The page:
The great Catholic writer Gilbert Keith Chesterton once said, “It is the test of a good religion whether you can joke about it.”
I wonder what Old Chesterton would think of the latest effort from HBO, "The Young Pope," a show that, judging by its first few episodes, is neither funny nor a test of anything but the viewer’s patience.
The set-up of Oscar-winning Paolo Sorrentino’s visually compelling story is simple: Jude Law plays Lenny Belardo, the American Archbishop of New York who has recently become the youngest pope in the storied history of the Catholic Church. How exactly Lenny became Pope Pius XIII when the papal conclave convened is hinted at, but mystery surrounds the new Bishop of Rome at every level of his ascendancy — a mystery that extends to his personality. What is quickly revealed is that this pope plays by his own rules (and that those rules are going to shake the Church, and world, to its foundations).
The authoritarian Pope Pius has his many detractors, including the conniving Cardinal Angelo Voiello, but even those closest to him — most notably, the horribly cast Sister Mary (Diane Keaton) who took young Lenny in when he was abandoned by his parents as a child four decades earlier — aren’t too chummy with the Pontiff either.
Although written and filmed before the recent ascendancy of another long-shot American candidate, "Young Pope" is rife with parallels to what many of Donald Trump’s detractors (and even some of his supporters) believe he will do with such supreme power. You can almost hear the conscious grinning and head nodding that must go on in the living rooms of Bernie and Hillary voters while watching this controversial series.
Pope Pius XIII doesn’t eat breakfast. He castigates any subordinates who happen to forget that he is the pope and they are not. He’s secretive, judgmental, and truly believes that no common rules of decency and order apply to him. He humiliates a Cardinal that is found to be a homosexual, and he commands the resident priest in the Vatican’s chapel to dish the dirt on all who come to confess their private sins.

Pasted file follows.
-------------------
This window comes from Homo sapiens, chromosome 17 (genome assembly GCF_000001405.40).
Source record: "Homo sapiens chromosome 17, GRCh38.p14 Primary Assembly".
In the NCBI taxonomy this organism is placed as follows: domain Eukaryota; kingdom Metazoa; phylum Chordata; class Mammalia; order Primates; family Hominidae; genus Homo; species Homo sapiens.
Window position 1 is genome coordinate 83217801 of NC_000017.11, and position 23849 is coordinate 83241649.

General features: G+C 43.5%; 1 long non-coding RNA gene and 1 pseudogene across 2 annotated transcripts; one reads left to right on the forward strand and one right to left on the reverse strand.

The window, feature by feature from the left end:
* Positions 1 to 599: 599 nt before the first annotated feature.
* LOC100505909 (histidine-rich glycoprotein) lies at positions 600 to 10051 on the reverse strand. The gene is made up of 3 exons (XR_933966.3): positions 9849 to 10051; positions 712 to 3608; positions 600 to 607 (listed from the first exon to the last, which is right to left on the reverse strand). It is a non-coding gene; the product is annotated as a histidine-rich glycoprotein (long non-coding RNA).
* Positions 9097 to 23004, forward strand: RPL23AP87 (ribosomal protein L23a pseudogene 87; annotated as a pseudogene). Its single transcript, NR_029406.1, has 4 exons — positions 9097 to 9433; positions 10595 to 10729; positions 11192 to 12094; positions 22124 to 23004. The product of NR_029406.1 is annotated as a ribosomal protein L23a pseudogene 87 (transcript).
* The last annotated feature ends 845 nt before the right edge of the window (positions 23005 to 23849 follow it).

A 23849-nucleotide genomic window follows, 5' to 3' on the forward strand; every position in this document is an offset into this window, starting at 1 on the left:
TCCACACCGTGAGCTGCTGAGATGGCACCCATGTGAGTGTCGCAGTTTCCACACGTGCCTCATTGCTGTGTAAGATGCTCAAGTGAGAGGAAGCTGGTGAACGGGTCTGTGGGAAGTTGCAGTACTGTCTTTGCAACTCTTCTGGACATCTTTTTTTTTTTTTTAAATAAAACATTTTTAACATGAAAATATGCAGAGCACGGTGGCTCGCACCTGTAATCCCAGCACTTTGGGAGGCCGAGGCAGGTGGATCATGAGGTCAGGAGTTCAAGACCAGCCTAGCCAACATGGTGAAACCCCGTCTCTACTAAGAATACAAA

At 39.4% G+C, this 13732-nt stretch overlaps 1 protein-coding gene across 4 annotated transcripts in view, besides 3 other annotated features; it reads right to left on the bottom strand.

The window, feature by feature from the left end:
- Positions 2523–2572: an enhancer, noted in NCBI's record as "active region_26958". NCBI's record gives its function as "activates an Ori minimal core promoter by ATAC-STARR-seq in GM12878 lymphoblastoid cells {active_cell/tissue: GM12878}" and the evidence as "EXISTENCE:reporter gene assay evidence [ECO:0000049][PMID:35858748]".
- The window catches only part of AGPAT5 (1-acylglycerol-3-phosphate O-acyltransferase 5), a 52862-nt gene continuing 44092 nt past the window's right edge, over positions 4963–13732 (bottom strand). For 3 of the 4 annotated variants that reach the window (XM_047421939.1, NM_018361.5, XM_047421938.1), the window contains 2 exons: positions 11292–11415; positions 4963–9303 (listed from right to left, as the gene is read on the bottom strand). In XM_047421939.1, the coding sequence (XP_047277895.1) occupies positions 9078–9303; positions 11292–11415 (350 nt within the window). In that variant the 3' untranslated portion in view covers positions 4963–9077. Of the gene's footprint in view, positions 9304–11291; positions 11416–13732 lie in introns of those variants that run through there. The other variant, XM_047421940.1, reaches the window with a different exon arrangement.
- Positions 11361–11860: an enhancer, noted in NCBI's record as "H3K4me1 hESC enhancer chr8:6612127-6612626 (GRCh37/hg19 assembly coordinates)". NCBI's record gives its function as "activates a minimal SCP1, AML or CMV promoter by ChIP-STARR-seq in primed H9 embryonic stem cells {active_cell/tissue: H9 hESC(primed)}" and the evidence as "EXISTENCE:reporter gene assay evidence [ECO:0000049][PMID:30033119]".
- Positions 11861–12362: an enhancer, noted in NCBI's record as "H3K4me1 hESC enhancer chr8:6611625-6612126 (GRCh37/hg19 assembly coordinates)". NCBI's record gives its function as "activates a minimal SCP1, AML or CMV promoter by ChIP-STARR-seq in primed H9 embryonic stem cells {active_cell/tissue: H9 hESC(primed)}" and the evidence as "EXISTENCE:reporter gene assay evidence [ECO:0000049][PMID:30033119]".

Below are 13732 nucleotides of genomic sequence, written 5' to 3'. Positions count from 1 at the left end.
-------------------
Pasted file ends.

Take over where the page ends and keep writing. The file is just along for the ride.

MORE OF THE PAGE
In one of the more telling scenes, Pope Pius XIII gives a confession of his own to this same beleaguered priest — he does not believe in God.
In case you weren’t picking up what I’ve been throwing down, "The Young Pope" is not a love letter to organized religion in general, or the Catholic Church in particular. Rather, it is a masterfully constructed exercise in cynicism, made by an undeniably talented visual storyteller. The problem is that in place of a thoughtful exploration of the challenges that faith in a Higher Power presents in our modern age, "Young Pope" gives us blatant contempt.
Positing the notion that there is corruption at every level of organized religion (or government) is not original. Neither is exclusively going after the Christian faith tradition when there are other, more pressing and dangerous, religiously-driven problems that the civilized world has been facing for the past two decades (ahem, Muslim extremism).
For those who thought the jabs that Monty Python movies used to take at religion were distasteful, at least we got to laugh while indulging in someone else’s irreverence. With the bleak and depressing "Young Pope," all we get is yet another glimpse of Hollywood’s misunderstanding of faith.
This article first appeared on Acculturated.com.
R.J. is a writer based in Los Angeles. To read more of his reports — Click Here Now.
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